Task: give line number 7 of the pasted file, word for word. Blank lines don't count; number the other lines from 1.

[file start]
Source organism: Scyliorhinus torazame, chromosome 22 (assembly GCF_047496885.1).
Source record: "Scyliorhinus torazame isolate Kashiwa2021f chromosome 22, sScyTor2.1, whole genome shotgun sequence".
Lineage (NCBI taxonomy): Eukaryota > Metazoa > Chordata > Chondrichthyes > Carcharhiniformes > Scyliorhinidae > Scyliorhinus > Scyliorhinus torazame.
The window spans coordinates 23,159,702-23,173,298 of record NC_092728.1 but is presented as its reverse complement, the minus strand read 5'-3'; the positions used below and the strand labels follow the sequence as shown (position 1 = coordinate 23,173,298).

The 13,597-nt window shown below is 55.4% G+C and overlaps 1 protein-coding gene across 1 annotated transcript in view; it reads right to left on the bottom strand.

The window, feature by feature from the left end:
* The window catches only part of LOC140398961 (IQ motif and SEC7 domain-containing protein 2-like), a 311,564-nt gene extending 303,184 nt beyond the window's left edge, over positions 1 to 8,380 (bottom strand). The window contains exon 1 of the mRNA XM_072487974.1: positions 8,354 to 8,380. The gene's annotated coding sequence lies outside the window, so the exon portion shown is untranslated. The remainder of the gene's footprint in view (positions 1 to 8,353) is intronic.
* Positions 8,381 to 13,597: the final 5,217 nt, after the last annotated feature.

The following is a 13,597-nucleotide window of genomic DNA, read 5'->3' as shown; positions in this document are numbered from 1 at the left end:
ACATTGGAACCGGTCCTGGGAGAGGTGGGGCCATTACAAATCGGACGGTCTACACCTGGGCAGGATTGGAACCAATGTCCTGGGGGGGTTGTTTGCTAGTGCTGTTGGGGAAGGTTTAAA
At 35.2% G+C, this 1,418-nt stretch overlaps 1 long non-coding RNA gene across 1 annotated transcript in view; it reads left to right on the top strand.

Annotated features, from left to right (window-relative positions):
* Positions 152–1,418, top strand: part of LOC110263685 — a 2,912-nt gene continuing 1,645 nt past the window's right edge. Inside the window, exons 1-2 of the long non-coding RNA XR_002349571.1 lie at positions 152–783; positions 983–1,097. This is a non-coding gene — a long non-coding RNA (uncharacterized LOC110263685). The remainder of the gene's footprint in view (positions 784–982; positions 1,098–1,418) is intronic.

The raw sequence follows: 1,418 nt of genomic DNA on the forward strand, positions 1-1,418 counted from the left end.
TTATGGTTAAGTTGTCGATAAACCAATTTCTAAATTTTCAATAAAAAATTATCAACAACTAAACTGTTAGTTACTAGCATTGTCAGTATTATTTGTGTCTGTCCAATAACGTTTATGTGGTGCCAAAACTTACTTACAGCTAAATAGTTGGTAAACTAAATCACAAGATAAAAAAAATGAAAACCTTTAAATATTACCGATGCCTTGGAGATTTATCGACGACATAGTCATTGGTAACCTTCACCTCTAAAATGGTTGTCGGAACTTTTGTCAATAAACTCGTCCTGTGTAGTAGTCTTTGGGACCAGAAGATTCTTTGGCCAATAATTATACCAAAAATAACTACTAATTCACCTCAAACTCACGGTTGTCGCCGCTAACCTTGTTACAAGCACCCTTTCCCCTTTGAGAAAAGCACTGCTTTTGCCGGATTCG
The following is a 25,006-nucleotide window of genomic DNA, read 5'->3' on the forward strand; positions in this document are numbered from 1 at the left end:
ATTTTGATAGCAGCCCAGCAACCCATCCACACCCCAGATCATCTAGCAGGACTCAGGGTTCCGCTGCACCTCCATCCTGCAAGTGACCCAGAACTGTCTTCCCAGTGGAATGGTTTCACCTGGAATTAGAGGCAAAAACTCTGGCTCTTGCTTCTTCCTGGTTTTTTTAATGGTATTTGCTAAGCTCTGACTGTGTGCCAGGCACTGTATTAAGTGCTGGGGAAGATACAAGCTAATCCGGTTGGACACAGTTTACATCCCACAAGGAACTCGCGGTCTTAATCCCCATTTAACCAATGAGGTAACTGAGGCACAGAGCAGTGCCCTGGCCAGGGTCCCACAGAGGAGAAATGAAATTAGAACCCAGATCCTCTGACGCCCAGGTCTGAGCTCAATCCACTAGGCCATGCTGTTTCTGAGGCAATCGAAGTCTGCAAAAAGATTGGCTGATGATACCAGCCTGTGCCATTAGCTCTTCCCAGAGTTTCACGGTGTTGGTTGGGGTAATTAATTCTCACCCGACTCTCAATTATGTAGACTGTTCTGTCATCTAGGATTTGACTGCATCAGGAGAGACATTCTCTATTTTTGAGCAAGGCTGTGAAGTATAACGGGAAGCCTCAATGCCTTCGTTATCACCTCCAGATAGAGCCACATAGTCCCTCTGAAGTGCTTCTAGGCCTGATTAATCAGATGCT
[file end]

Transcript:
* The window catches only part of LOC140398961 (IQ motif and SEC7 domain-containing protein 2-like), a 311,564-nt gene extending 303,184 nt beyond the window's left edge, over positions 1 to 8,380 (bottom strand). The window contains exon 1 of the mRNA XM_072487974.1: positions 8,354 to 8,380. The gene's annotated coding sequence lies outside the window, so the exon portion shown is untranslated. The remainder of the gene's footprint in view (positions 1 to 8,353) is intronic.